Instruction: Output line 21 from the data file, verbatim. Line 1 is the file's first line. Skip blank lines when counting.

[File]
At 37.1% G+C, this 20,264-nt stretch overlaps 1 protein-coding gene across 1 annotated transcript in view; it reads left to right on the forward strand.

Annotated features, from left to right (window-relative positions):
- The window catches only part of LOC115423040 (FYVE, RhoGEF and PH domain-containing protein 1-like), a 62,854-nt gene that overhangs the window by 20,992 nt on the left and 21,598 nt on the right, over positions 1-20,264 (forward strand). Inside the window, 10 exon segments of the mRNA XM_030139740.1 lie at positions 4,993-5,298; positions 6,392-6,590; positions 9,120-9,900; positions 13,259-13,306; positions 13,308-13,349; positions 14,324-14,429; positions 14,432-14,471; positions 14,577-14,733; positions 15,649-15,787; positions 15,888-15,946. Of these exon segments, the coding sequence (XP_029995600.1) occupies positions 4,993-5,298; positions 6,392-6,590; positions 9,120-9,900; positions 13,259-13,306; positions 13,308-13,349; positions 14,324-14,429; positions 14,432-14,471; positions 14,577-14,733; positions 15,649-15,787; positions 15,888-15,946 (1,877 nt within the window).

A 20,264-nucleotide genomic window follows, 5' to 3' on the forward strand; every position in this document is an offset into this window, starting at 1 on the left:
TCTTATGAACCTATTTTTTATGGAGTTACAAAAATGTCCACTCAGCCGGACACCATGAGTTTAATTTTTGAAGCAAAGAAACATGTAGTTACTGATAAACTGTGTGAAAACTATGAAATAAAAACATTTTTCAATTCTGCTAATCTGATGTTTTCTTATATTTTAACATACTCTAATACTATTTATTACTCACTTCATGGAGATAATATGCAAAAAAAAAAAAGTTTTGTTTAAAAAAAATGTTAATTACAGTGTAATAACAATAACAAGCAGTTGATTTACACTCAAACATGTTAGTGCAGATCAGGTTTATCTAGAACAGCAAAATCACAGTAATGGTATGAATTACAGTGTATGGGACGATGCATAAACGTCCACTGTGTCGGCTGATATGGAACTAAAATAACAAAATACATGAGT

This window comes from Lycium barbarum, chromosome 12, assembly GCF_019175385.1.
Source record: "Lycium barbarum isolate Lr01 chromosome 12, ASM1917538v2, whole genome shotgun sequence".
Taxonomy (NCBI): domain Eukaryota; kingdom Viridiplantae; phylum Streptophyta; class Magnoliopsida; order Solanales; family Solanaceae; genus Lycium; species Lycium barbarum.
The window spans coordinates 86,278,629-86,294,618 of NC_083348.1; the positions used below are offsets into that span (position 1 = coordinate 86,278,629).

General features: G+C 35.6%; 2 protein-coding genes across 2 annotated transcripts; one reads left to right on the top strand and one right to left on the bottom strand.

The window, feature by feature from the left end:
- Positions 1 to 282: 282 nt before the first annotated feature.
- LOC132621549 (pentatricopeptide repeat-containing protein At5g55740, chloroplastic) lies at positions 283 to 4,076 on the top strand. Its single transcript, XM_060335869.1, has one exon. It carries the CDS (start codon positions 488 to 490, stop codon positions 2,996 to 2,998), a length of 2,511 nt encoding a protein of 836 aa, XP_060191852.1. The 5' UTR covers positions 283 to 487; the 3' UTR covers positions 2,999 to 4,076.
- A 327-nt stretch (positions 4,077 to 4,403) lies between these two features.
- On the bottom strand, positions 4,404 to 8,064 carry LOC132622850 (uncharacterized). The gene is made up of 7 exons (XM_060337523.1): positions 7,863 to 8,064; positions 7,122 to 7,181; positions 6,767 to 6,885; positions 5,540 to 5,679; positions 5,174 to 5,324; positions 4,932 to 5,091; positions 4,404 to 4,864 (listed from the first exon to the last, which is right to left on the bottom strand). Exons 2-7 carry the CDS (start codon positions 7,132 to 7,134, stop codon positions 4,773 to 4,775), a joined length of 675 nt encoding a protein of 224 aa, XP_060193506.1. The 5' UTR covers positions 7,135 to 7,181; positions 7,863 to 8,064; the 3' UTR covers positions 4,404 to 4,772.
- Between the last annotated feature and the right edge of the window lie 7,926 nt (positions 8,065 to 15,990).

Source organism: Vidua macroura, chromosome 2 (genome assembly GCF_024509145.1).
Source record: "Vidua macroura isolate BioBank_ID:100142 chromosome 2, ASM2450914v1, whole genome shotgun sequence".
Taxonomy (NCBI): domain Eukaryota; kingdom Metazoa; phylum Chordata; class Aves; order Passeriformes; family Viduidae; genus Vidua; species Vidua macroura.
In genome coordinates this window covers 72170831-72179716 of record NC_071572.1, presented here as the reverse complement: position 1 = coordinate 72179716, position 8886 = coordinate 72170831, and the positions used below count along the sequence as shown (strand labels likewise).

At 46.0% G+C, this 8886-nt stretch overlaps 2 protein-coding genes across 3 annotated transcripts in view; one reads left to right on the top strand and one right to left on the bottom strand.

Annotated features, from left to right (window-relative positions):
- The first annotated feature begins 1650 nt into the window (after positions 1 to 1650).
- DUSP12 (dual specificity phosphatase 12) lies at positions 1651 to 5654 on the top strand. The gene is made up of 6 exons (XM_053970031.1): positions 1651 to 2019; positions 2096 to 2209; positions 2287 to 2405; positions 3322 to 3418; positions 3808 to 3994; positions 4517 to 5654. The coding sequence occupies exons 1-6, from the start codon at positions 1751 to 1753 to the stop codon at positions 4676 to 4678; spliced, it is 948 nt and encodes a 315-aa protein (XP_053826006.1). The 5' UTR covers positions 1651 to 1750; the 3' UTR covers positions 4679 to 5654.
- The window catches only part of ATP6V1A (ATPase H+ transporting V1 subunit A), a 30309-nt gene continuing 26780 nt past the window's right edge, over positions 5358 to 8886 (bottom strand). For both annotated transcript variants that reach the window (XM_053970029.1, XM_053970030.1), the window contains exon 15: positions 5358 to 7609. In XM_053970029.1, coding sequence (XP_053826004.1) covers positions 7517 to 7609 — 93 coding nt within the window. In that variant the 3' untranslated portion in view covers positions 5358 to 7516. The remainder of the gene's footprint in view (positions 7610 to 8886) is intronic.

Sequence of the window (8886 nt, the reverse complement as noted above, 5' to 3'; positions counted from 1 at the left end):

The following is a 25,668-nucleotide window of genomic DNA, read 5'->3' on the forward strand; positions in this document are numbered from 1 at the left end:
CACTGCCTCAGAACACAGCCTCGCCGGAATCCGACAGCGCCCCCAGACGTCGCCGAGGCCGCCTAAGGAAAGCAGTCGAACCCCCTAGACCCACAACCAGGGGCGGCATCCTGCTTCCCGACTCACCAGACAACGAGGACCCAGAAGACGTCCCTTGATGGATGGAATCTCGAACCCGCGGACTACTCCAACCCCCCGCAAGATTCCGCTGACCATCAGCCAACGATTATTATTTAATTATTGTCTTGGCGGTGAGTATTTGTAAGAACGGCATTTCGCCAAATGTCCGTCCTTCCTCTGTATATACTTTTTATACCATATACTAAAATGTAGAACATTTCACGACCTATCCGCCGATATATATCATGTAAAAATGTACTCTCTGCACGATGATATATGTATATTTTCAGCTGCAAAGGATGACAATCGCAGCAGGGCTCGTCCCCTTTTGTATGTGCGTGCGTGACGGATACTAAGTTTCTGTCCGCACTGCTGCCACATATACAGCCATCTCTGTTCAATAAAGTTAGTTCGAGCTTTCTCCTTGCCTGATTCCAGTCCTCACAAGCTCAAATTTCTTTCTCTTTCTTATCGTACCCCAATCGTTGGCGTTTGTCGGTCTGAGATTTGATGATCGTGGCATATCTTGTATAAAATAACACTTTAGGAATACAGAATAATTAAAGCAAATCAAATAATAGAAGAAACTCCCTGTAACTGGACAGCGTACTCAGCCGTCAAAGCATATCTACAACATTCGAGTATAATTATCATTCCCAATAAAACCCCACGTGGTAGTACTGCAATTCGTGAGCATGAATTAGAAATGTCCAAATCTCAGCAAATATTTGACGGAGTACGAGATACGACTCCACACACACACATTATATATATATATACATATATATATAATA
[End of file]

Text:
At 46.0% G+C, this 8886-nt stretch overlaps 2 protein-coding genes across 3 annotated transcripts in view; one reads left to right on the top strand and one right to left on the bottom strand.